Though the term Ḥanīf referred to Ibrahim and his followers who taught an unwavering monotheism and deference to human prophets as opposed to the angels, the term was inverted by many Semitic languages and religions. Other groups took it to mean pagan among other things discussed in Part 10 of this series. The Arabic of the Qur’an corrected this understanding and freed Ibrahim of any allegations of polytheism (as discussed in Part 9).

In later Arabic writings, the term Ḥanīf could be understood as the reformed versions of the Mystery Schools guided by the prophets as opposed to the Sabians, who represented the unreformed versions. While Muslim jurists, theologians, and historians acknowledged that Sabian beliefs had a foundation in monotheism, they also invented ideas that misled the masses into polytheism. Therefore, later religions would lie on the continuum between Sabian, a kind of proto-polytheism, and Ḥanīf, an orthodox monotheism.

Yahūd

It is my understanding that the Bani Isra’il (the Children of Israel) represented the Ḥanīf opposition to Egyptian, Chaldean, and Arabian Sabianism, as expounded by Maimonides. The Yahūd, on the other hand, are frequently spoken of negatively in the Qur’an, in contrast to Bānī Isrā’īl. Thus it is plausible that the Yahūd were those Jewish priests who relapsed into the practices and beliefs of the Sabians, particularly those of Northern Arabia where the kingdoms of Israel and Judah (perhaps a cognate to the Arabic word, Yahūd) were located. As we know, the Kingdom of Judah was conquered by the Assyrians and fell under the influence of the Chaldeans of their day.

One should note that the Mandaean Sabians believed themselves to have once been of the Jews, who were called Yahutai in Aramaic. However, they were from the faction who doubted the immaculate conception of Miriam (Buckley, 4), meaning they contributed to the distortion of the revealed doctrine. It should also be noted that Madaeans see the ancient Yahutai (i.e. Yahūd) and the Chaldeans (their spiritual predecessors) as one and the same. This can account for the Qur’an’s repeated critique of the Yahūd and other Sabian-style beliefs. A deeper look into the language of the Qur’an will reveal that most of their mentions in the Qur’an refer to them as “those who claim to be Jews” (الذين هادوا) revealing that God is casting doubt on their claims.

http://history-of-israel.org/history/chronological_presentation11.php

Philosophers

The Greek Philosophers, though not mentioned directly in the Qur’an, are generally known as Sabians among Muslim scholars. Ibn Taymīya, for instance, stated as such in his Al-Radd ʿalā al-Shādhulī. He believed that the philosophers were originally rightly guided (al-Ṣābi’a al-Ḥunafā’), just as the Yahūd and Naṣārā were originally rightly guided. However, only those among them who did not contradict the prophets remained guided (Ibn Taymīya, 136-7). We should also note that the Greek philosophers are also most commonly associated with the Mystery Schools. The likes of Pythagoras, Socrates, and Zeno were all associated with versions of the Mysteries, although there were philosophers also not associated with a particular Mystery school.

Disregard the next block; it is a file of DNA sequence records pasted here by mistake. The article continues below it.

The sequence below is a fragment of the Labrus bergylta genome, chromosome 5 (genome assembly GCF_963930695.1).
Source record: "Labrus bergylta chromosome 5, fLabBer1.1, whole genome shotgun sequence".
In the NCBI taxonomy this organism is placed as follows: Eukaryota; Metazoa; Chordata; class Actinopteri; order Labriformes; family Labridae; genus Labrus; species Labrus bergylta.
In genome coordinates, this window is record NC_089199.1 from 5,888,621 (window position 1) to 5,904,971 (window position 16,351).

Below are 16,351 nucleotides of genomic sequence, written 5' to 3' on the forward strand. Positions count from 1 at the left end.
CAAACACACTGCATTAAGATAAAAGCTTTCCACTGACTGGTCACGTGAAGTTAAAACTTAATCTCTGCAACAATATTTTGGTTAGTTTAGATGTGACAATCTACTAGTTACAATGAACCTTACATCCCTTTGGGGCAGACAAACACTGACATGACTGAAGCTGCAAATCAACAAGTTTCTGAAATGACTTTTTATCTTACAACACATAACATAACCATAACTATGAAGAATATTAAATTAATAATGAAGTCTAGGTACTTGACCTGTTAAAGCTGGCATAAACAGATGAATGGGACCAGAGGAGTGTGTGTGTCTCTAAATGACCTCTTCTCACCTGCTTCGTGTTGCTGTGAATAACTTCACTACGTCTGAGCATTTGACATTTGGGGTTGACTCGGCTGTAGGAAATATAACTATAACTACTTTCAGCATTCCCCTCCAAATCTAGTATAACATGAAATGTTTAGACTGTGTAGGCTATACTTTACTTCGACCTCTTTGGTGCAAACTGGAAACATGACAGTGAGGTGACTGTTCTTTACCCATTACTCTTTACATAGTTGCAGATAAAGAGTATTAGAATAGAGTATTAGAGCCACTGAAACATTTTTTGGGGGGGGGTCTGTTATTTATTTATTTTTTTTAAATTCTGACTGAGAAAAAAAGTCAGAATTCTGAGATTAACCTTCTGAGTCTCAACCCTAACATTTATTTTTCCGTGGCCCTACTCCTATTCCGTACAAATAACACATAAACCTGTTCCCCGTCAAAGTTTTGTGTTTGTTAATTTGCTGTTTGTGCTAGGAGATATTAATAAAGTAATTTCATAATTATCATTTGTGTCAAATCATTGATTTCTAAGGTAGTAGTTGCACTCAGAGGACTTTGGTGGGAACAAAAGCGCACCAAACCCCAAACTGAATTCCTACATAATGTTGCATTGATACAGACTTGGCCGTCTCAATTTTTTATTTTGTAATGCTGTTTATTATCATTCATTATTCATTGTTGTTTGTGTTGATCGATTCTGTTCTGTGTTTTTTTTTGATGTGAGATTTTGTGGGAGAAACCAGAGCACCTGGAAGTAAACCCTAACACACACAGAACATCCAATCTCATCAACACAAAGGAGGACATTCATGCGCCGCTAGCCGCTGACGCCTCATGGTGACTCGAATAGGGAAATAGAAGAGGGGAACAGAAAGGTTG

Naṣārā

As discussed in Part 10 of this series, the Naṣārā were most likely the Nasoraeans, a Neo-Platonic priestly class that became infused with the prophetic lineage (i.e. Ḥanīf) following the advent of Īsā. They were apparently Judeo-Christian in their beliefs and practice, but they retained a philosophical element inherited from the Sabians that influenced their approach to the prophetic tradition. As such, God in the Qur’an rebukes those beliefs that came from the Sabians such as the Trinity, the divinity of Christ, and his sonship of God, while affirming the Ḥanīfs among them as Ahl al-Kitāb (People of the Book). The concepts of the Trinity, divination of man, and pantheism are all recurring themes in Sabianism and the ancient Egyptian, Greek, and Roman mysteries.

Majūs

As for the Majūs, they are only mentioned once in the Qur’an among those who claim to be Jews, Sabians, and Naṣārā. They were the priestly class of the Zoroastrians, the Persian Mystery Schools. Medieval European Biblical scholars referred to Zoroastrians as Eastern Chaldeans and Sabians (Elukin, 624).

The Abbasid court astrologer, Abū Sahl ibn Nawbakht, gives a testimony to the Persian Mysteries in Ibn al-Nadīm’s al-Fihrist. According to Abū Sahl, Hermes taught the “wisdom teachings” to the people of Babylon, which included present-day Iran, then he traveled to Egypt to teach to them. The knowledge taught by Hermes remained in Persia uninterrupted until the invasion of Alexander, in which he killed the leader Dara II, defaced the inscriptions on their buildings, and looted all their manuscripts. Alexander then took these works on medicine, astronomy, etc. and had them translated into Greek and Coptic, then burned the Persian originals. Following this catastrophe, the Persian kings began the process of reconstructing their knowledge by acquiring manuscripts from the peripheries of the Persian Empire like those of India and China and re-establishing their chains of transmission in Persia. This project persisted into the Muslim conquest of Persia and was continued until the height of the Abbasid empire (Ibn al-Nadīm, 333-4).